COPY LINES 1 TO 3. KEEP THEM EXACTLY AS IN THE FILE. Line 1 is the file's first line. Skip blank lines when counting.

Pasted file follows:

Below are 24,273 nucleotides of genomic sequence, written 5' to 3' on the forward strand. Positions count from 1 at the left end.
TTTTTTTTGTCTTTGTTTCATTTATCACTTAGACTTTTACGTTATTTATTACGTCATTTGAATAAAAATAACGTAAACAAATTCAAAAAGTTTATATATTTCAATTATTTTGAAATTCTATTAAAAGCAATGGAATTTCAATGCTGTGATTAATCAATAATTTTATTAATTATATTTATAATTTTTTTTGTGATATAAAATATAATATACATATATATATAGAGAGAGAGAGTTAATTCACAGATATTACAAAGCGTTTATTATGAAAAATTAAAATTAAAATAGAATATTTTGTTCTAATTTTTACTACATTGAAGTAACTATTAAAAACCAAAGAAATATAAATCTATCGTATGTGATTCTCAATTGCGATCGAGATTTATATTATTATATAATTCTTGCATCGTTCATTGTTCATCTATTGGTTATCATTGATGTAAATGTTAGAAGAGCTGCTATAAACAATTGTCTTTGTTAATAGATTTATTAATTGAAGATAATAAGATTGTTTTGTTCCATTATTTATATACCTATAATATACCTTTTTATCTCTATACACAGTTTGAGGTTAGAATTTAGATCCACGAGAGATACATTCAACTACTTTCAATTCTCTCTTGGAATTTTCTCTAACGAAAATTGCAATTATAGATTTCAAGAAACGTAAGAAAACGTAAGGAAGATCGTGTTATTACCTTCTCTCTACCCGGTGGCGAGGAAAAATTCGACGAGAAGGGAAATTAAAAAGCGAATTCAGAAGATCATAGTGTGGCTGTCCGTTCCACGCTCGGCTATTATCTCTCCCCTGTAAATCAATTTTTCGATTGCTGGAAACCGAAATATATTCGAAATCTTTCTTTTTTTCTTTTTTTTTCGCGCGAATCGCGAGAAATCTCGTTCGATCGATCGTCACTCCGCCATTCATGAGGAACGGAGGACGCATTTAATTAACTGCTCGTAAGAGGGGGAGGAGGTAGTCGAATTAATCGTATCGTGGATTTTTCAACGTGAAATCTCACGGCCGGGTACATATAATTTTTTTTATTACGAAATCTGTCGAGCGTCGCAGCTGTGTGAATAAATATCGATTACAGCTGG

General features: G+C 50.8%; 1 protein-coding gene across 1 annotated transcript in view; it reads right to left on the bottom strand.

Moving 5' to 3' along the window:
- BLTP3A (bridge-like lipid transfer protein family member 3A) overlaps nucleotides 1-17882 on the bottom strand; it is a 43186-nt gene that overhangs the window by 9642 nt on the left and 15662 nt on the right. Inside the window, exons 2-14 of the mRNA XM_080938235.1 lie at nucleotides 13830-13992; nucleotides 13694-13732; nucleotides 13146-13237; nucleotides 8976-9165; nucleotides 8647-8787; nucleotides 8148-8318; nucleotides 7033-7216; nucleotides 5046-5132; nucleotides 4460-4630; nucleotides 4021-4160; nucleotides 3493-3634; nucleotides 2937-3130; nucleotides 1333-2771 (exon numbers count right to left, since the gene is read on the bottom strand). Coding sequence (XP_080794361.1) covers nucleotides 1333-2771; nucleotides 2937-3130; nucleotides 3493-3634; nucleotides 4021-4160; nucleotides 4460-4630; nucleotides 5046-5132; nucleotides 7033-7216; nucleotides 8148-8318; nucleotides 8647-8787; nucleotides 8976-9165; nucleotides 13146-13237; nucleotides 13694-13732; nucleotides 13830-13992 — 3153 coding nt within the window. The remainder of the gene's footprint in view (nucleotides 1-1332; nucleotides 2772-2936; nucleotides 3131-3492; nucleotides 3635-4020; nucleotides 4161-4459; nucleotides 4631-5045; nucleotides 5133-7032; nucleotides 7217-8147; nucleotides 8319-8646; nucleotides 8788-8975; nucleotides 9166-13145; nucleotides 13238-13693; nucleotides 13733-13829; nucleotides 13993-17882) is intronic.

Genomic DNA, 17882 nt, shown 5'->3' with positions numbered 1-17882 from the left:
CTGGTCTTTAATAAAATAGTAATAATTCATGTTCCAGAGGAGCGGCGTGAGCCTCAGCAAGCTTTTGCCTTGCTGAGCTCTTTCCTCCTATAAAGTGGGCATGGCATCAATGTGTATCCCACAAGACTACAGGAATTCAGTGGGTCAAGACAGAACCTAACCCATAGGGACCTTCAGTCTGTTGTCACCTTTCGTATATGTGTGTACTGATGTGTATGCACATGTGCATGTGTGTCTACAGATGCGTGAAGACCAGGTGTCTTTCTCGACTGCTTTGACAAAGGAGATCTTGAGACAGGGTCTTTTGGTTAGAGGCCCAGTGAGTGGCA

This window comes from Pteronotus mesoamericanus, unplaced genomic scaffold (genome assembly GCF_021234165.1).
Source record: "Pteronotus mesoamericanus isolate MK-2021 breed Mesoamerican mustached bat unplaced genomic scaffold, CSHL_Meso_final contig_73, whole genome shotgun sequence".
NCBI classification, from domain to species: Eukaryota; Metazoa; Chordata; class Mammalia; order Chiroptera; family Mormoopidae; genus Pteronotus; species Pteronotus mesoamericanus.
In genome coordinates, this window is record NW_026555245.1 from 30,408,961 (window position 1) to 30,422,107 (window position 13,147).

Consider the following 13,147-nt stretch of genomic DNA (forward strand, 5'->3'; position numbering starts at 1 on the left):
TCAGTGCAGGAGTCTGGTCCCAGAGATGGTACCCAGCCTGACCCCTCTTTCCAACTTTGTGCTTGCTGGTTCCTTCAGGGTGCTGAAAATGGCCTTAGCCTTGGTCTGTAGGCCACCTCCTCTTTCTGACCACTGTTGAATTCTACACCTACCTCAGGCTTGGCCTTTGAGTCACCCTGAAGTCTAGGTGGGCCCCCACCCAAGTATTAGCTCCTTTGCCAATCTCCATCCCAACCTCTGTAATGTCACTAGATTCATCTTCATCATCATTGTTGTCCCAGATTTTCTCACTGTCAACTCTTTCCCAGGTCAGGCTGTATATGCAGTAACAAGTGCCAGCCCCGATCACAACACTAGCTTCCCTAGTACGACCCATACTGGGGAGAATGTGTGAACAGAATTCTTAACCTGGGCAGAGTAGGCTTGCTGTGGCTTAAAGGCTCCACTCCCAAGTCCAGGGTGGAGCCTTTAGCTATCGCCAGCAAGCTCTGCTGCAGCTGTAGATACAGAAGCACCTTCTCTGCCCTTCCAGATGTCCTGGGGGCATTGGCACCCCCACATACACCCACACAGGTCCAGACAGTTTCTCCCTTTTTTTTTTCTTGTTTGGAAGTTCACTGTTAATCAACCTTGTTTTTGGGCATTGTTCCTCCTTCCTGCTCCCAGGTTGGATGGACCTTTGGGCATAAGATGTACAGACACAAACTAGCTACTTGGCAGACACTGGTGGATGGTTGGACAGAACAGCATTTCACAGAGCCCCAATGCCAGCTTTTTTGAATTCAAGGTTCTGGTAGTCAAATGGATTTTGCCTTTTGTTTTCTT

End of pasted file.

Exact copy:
Below are 24,273 nucleotides of genomic sequence, written 5' to 3' on the forward strand. Positions count from 1 at the left end.
TTTTTTTTGTCTTTGTTTCATTTATCACTTAGACTTTTACGTTATTTATTACGTCATTTGAATAAAAATAACGTAAACAAATTCAAAAAGTTTATATATTTCAATTATTTTGAAATTCTATTAAAAGCAATGGAATTTCAATGCTGTGATTAATCAATAATTTTATTAATTATATTTATAATTTTTTTTGTGATATAAAATATAATATACATATATATATAGAGAGAGAGAGTTAATTCACAGATATTACAAAGCGTTTATTATGAAAAATTAAAATTAAAATAGAATATTTTGTTCTAATTTTTACTACATTGAAGTAACTATTAAAAACCAAAGAAATATAAATCTATCGTATGTGATTCTCAATTGCGATCGAGATTTATATTATTATATAATTCTTGCATCGTTCATTGTTCATCTATTGGTTATCATTGATGTAAATGTTAGAAGAGCTGCTATAAACAATTGTCTTTGTTAATAGATTTATTAATTGAAGATAATAAGATTGTTTTGTTCCATTATTTATATACCTATAATATACCTTTTTATCTCTATACACAGTTTGAGGTTAGAATTTAGATCCACGAGAGATACATTCAACTACTTTCAATTCTCTCTTGGAATTTTCTCTAACGAAAATTGCAATTATAGATTTCAAGAAACGTAAGAAAACGTAAGGAAGATCGTGTTATTACCTTCTCTCTACCCGGTGGCGAGGAAAAATTCGACGAGAAGGGAAATTAAAAAGCGAATTCAGAAGATCATAGTGTGGCTGTCCGTTCCACGCTCGGCTATTATCTCTCCCCTGTAAATCAATTTTTCGATTGCTGGAAACCGAAATATATTCGAAATCTTTCTTTTTTTCTTTTTTTTTCGCGCGAATCGCGAGAAATCTCGTTCGATCGATCGTCACTCCGCCATTCATGAGGAACGGAGGACGCATTTAATTAACTGCTCGTAAGAGGGGGAGGAGGTAGTCGAATTAATCGTATCGTGGATTTTTCAACGTGAAATCTCACGGCCGGGTACATATAATTTTTTTTATTACGAAATCTGTCGAGCGTCGCAGCTGTGTGAATAAATATCGATTACAGCTGG

General features: G+C 50.8%; 1 protein-coding gene across 1 annotated transcript in view; it reads right to left on the bottom strand.